As many people, including me, have noted, the shortage of COVID-19 testing makes data about its prevalence in the community suspect. A perfect example came up at Thursday’s press conference by N.H. officials – here’s the item I reported for the Monitor:
The number of new cases of COVID-19 has risen sharply in the past two days but that’s a function of more testing, not necessarily more disease, state epidemiologist Benjamin Chan said Thursday.
“We do not believe this means there is an increase in the spread of COVID-19,” Chan said at an afternoon press conference Thursday. “Rather, we believe this increase is from an increase in the testing, a direct result of efforts we have been making to test more broadly.”
Chan said in recent days there have been between 800 and 900 tests per day in the state, as compared to 400 to 450 a week ago.
“We plan to continue to ramp that up,” he said, pointing to the value of testing to “identify and then suppress or contain clusters” of disease outbreaks. On Thursday the state reported three new deaths, all in people over age 60 at nursing homes or other community housing.
The state has reported 183 new cases of COVID-19 in the past two days, close to twice the total of any previous two-day total.
In response to questions, Chan said it can be misleading to look only at the number of new cases to judge the status of the coronavirus.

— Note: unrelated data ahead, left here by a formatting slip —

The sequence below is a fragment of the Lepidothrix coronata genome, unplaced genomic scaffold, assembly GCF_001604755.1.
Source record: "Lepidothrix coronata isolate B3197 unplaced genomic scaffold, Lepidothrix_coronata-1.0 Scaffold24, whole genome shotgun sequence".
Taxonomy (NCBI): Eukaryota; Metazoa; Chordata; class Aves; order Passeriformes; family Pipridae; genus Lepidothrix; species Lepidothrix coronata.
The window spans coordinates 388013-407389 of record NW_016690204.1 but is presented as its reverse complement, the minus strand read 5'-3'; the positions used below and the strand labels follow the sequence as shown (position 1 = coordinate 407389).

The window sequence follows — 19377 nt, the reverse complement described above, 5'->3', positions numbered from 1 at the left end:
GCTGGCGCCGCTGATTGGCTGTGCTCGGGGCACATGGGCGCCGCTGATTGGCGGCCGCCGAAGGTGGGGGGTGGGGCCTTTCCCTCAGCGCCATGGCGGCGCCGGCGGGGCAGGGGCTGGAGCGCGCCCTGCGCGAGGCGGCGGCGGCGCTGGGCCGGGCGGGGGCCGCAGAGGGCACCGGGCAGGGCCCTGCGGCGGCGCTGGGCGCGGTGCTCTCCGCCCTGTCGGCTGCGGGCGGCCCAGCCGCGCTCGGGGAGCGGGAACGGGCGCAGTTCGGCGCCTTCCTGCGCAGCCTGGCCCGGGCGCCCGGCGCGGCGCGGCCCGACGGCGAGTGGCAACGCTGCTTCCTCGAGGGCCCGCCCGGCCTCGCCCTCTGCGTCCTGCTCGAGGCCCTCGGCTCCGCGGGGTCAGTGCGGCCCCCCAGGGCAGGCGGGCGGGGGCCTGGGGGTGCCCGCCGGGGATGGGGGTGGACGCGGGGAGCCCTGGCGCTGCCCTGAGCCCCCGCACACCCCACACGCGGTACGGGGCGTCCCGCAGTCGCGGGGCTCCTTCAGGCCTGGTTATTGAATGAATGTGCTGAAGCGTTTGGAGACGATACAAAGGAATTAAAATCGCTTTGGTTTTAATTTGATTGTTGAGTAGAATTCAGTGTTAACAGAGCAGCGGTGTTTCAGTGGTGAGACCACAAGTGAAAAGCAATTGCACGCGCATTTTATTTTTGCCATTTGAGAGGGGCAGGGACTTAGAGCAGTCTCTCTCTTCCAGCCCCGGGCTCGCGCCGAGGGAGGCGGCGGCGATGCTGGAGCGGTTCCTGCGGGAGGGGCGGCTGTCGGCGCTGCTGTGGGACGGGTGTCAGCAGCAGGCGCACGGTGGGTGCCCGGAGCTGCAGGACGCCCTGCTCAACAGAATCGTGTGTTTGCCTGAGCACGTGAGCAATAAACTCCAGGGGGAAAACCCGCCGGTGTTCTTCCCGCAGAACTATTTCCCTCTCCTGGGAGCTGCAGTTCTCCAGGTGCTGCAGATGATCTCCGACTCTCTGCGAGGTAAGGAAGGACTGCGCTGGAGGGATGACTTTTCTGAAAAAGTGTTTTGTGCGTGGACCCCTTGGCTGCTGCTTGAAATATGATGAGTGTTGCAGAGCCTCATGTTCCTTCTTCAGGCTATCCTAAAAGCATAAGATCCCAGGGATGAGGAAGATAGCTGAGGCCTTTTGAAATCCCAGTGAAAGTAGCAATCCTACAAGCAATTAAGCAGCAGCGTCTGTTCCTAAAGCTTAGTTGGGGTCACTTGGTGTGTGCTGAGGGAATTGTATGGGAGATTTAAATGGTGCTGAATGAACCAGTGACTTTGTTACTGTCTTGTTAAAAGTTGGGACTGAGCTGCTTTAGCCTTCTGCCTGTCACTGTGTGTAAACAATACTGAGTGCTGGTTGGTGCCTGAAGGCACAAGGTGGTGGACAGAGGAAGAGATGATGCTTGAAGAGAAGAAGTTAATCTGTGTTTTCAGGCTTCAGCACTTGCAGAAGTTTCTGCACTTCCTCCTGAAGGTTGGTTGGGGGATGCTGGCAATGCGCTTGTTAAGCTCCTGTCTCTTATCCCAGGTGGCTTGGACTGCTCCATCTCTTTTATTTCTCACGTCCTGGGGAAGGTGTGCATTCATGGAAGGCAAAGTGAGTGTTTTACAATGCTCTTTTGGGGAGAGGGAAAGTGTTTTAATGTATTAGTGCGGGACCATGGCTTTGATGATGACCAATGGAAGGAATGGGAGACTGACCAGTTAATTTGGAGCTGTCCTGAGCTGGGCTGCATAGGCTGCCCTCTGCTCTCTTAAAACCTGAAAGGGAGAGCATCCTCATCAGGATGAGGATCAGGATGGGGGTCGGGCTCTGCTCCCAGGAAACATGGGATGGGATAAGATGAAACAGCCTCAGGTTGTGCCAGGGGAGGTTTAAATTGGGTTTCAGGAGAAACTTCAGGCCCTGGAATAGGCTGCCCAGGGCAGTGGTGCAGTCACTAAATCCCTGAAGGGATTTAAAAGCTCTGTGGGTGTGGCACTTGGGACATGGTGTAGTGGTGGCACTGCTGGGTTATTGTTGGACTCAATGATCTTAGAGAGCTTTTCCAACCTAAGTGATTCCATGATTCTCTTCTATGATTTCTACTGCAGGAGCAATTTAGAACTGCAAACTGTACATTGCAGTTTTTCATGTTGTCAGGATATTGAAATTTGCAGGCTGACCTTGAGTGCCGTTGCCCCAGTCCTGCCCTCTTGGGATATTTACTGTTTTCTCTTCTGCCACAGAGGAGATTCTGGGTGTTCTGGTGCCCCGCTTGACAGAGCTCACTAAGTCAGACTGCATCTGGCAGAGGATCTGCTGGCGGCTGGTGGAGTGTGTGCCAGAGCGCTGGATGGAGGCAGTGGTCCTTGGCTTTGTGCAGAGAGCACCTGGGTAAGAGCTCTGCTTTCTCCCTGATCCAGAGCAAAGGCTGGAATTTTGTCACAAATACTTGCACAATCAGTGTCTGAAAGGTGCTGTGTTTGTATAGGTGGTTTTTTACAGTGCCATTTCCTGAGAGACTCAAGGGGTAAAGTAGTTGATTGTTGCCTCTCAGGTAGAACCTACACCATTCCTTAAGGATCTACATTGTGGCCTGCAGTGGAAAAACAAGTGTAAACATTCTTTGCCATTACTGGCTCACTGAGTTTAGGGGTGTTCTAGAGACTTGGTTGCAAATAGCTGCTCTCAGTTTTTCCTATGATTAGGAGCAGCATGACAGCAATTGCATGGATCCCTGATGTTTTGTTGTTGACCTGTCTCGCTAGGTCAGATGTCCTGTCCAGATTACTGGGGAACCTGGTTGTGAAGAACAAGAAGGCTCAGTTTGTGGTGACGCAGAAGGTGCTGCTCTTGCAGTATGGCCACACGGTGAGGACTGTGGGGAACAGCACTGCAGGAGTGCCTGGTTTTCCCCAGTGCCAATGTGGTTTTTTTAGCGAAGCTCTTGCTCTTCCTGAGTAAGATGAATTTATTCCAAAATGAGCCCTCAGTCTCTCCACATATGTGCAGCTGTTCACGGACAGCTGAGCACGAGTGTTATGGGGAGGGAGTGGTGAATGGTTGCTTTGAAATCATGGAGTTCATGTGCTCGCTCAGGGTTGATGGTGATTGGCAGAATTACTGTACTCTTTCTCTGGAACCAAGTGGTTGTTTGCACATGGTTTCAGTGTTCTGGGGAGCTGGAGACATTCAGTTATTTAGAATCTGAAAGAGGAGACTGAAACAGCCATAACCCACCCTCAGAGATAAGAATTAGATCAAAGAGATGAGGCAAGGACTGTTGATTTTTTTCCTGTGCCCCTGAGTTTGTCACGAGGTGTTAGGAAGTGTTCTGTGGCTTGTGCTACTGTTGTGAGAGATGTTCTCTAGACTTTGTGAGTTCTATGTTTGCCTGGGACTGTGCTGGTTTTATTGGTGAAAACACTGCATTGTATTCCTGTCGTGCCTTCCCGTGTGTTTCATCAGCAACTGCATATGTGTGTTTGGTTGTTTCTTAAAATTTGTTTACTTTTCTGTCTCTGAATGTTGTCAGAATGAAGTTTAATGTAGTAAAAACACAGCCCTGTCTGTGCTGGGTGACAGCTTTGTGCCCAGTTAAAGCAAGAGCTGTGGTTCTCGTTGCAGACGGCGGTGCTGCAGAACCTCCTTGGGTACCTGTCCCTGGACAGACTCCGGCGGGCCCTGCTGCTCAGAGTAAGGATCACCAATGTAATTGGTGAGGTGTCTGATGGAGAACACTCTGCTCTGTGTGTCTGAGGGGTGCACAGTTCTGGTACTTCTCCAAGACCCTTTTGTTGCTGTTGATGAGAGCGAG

“There’s not any one specific number or metric … to show us when transmission spread in the community is really down-trending,” said Chan.
Lori Shibinette, commissioner of the Department of Health and Human Services, agreed: “It’s not just the number of cases, it the percentage of positive results, and hospitalization rates. They would have to decline for several weeks before I would be comfortable in saying we’re in a consistent downward trend.”
This is typical of NH DHHS responses. What should be said is the following; “We have the results from X number of people tested since ..(some date) and this number Y, are positive and Z are negative. Of the Positive ones, we have had W persons Hospitalized and N are on ventilators. The others are isolated or under a watch!
In the last two days P people have died and range in ages from x-z.
This then gives a clearer indication of what is occurring.
The graphs NH DHHS have are badly scaled.